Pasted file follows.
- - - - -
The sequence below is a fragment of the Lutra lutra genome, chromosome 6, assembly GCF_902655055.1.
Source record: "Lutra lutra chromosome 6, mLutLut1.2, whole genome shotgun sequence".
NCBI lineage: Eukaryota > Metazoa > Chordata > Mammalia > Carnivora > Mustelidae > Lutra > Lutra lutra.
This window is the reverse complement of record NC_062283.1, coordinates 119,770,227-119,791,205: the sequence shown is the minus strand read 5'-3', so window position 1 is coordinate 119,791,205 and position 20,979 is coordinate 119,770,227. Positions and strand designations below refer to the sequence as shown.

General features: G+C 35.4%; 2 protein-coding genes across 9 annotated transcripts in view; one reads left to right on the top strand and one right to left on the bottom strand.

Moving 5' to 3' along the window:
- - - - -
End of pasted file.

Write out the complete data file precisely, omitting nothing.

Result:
The sequence below is a fragment of the Lutra lutra genome, chromosome 6, assembly GCF_902655055.1.
Source record: "Lutra lutra chromosome 6, mLutLut1.2, whole genome shotgun sequence".
NCBI lineage: Eukaryota > Metazoa > Chordata > Mammalia > Carnivora > Mustelidae > Lutra > Lutra lutra.
This window is the reverse complement of record NC_062283.1, coordinates 119,770,227-119,791,205: the sequence shown is the minus strand read 5'-3', so window position 1 is coordinate 119,791,205 and position 20,979 is coordinate 119,770,227. Positions and strand designations below refer to the sequence as shown.

General features: G+C 35.4%; 2 protein-coding genes across 9 annotated transcripts in view; one reads left to right on the top strand and one right to left on the bottom strand.

Moving 5' to 3' along the window: